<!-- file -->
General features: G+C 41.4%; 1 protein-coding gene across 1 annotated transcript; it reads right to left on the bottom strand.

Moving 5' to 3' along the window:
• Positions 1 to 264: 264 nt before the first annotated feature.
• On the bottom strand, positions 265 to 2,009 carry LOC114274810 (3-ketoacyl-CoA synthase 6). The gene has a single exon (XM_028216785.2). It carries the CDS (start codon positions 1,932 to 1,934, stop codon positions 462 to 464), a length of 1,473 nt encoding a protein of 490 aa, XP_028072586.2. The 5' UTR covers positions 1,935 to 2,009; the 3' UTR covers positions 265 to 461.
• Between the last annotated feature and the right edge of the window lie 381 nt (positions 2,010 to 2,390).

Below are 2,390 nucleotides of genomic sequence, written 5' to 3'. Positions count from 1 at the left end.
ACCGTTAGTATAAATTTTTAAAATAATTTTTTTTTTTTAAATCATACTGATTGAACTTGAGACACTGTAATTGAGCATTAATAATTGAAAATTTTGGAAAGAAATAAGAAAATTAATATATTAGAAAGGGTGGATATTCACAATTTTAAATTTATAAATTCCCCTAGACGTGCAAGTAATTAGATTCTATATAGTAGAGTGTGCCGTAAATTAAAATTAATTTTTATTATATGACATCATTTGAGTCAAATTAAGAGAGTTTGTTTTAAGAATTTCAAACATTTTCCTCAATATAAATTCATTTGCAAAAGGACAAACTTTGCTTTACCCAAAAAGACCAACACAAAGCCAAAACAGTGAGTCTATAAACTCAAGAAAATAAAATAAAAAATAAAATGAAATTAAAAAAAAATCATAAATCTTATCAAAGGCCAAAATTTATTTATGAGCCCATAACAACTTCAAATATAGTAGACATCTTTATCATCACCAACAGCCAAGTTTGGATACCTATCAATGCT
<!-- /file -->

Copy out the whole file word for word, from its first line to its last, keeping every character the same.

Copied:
General features: G+C 41.4%; 1 protein-coding gene across 1 annotated transcript; it reads right to left on the bottom strand.

Moving 5' to 3' along the window:
• Positions 1 to 264: 264 nt before the first annotated feature.
• On the bottom strand, positions 265 to 2,009 carry LOC114274810 (3-ketoacyl-CoA synthase 6). The gene has a single exon (XM_028216785.2). It carries the CDS (start codon positions 1,932 to 1,934, stop codon positions 462 to 464), a length of 1,473 nt encoding a protein of 490 aa, XP_028072586.2. The 5' UTR covers positions 1,935 to 2,009; the 3' UTR covers positions 265 to 461.
• Between the last annotated feature and the right edge of the window lie 381 nt (positions 2,010 to 2,390).

Below are 2,390 nucleotides of genomic sequence, written 5' to 3'. Positions count from 1 at the left end.
ACCGTTAGTATAAATTTTTAAAATAATTTTTTTTTTTTAAATCATACTGATTGAACTTGAGACACTGTAATTGAGCATTAATAATTGAAAATTTTGGAAAGAAATAAGAAAATTAATATATTAGAAAGGGTGGATATTCACAATTTTAAATTTATAAATTCCCCTAGACGTGCAAGTAATTAGATTCTATATAGTAGAGTGTGCCGTAAATTAAAATTAATTTTTATTATATGACATCATTTGAGTCAAATTAAGAGAGTTTGTTTTAAGAATTTCAAACATTTTCCTCAATATAAATTCATTTGCAAAAGGACAAACTTTGCTTTACCCAAAAAGACCAACACAAAGCCAAAACAGTGAGTCTATAAACTCAAGAAAATAAAATAAAAAATAAAATGAAATTAAAAAAAAATCATAAATCTTATCAAAGGCCAAAATTTATTTATGAGCCCATAACAACTTCAAATATAGTAGACATCTTTATCATCACCAACAGCCAAGTTTGGATACCTATCAATGCT